Monday, May 23, 2011

Whole Wheat Cinnamon Raisin Bread

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This weekend was another one where I wasn't feeling like my chipper self. So much so that I really didn't even feel like baking to be honest. I know! Crazy huh? I'm still in that kind of "blah" place right now and I think part of it may be the weather. It has rained or been cloudy non-stop for the past week with the exception of Friday night and into Saturday. And this week is supposed to be the same too. It wasn't until Sunday afternoon that I decided to "chin-up" and bake some cinnamon raisin bread. After all, sometimes you just have to Bake On Through, right?

I found this recipe at The Pioneer Woman's website and decided to give it a go. I am challenging myself to make healthier versions of things with out losing the flavor and/or enjoyment of eating them. So I decided to make as many changes as possible and work backwards from there. I started with the butter. Instead of 6 Tablespoons I used 4 plus 2 Tablespoons applesauce. I didn't want to loose what butter brings to the table but I also wanted to cut some of the butter out so I removed a third of it. I also used a cup of vanilla flavored almond milk that I've been trying to use up since it goes bad tomorrow. I let the butter, milk and applesauce warm until the butter was completely melted:
Believe me when I tell you that this smelled so sweet and delicious! Next I whipped the eggs and sugar. I used Splenda. I wanted to do half and half but since I didn't have a sixth of a cup and I wanted to make a drastic change and work backwards, I used all Splenda. After the yeast cooled to about lukewarm, I added the flour and mixed with the sugar and eggs. I used my handy dough hook, which I love using and beat the dough for about 5 minutes. I know the recipe said 10 but I'm pretty impatient. It may have been longer than 5 minutes but it definitely wasn't 10 minutes.

I greased the warmed bowl (I used the microwave!) with canola oil and put a plastic cover over it to let it rise for 2 hours:
After about 2 hours, I started to mix the sugar and cinnamon. The recipe called for regular sugar but I thought it would be much tastier with brown sugar so I used the brown sugar Splenda blend. I actually used less brown sugar than the recipe calls for because of the Splenda to regular sugar conversion and it was plenty. I even had extra when I was finished with it.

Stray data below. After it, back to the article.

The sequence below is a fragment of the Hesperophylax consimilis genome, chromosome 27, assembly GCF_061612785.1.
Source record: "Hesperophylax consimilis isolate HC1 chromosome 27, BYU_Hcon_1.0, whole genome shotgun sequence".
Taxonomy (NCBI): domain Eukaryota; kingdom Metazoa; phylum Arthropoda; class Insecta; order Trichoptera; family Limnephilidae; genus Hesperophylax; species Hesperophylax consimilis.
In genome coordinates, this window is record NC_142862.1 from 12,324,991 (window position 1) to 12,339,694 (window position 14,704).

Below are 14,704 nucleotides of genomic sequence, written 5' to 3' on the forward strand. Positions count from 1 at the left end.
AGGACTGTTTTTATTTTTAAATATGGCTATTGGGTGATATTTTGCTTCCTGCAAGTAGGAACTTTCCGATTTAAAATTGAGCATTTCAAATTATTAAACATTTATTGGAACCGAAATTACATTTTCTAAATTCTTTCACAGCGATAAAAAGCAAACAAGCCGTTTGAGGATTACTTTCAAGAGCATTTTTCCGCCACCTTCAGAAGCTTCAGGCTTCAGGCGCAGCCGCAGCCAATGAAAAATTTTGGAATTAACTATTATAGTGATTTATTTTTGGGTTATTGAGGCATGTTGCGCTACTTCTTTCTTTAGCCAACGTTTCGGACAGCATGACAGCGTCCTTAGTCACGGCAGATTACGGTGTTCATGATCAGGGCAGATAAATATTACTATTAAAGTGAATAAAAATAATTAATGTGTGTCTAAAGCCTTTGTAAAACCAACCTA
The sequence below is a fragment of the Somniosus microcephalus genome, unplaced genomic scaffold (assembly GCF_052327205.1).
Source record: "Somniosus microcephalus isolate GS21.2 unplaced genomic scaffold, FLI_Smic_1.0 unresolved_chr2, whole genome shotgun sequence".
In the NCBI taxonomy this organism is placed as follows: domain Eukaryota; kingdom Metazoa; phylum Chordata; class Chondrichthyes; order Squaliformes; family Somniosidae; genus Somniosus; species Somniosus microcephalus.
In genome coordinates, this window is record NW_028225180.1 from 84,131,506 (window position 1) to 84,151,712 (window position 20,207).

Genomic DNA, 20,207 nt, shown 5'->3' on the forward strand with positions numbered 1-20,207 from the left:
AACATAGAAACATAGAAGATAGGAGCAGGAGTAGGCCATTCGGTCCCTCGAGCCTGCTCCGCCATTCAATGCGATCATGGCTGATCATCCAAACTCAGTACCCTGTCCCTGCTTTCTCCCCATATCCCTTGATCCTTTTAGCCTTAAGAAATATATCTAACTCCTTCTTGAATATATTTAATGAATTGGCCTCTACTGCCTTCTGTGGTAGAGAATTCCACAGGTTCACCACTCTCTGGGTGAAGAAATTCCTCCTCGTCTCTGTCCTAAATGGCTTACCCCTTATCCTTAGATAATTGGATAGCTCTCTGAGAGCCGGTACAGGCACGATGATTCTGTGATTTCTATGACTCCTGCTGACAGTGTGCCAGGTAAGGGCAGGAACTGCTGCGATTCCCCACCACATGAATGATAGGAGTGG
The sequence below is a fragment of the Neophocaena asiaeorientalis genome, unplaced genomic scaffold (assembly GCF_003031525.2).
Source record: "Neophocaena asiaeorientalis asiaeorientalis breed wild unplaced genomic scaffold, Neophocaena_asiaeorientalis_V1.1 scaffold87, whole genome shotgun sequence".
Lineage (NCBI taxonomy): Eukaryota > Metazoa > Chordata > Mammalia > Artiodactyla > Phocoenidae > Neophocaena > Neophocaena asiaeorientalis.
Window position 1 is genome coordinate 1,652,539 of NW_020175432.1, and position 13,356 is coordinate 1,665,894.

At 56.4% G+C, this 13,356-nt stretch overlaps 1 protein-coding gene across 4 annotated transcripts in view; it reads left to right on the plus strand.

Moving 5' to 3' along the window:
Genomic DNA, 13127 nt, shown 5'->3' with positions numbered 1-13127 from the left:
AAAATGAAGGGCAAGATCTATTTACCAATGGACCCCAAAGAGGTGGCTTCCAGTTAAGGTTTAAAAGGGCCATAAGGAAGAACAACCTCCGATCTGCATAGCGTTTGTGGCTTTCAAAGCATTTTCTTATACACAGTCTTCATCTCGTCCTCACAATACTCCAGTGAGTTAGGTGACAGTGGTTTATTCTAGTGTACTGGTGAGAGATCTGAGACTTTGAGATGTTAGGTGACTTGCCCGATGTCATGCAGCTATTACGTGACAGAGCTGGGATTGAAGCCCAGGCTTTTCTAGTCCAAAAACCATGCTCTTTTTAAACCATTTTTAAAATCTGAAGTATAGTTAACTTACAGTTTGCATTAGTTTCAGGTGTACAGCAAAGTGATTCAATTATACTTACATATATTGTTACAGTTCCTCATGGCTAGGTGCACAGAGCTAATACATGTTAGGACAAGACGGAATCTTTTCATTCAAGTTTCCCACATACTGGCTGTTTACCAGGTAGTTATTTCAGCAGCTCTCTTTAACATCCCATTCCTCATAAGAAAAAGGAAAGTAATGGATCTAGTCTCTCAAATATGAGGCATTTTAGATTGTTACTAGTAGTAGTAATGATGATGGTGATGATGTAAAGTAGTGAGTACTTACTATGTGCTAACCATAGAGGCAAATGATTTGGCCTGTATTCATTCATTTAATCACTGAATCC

So I took the dough out and it had raised somewhat but again, I was too impatient to wait.
I rolled out the dough and made it as perfectly rectangular as possible. I'm totally neurotic about that kind of stuff. I also tried to keep it the same size as the pan that I was using but as you will see below, I failed miserably.

Next I melted a Tablespoon of butter (the recipe called for 2 Tablespoons but 1 was plenty!) and used a pastry brush to coat the dough with it. I sprinkled the cinnamon-sugar mix and added the raisins. The original recipe didn't call for raisins but I added them. I didn't measure, I just sprinkled as I saw fit:
I rolled the dough up tightly:
I greased the pan with canola oil and made the epic mistake of not giving it enough time to rise. I tend to be impatient when it comes to letting the dough rise, if you haven't noticed. I've actually been in a really impatient mood lately. Very antsy and anxious.

So I put the loaf in the pan and brush some egg and skim milk on it. I haven't let it rise for very long at this point but this is a learning experience so I put it in the oven at 350F.
As you can tell, I had to smoosh it down in there to make it fit, this is becoming more disastrous by the minute...
I bake the bread for 40 minutes and slice the end off of it. It still wasn't baked through all of the way so I put it in for another 15 minutes. When I slice off a piece to try it, I am pleasantly surprised! Ta-Da!
It's not a fluffy, soft bread but hard and dense. I think it is because of three things: I used extra flour, I used whole wheat flour and I didn't let it rise. It's still yummy though. I am just trying to figure out the correct ratios of substitutions now where it can still be tasty but not horribly bad for you.

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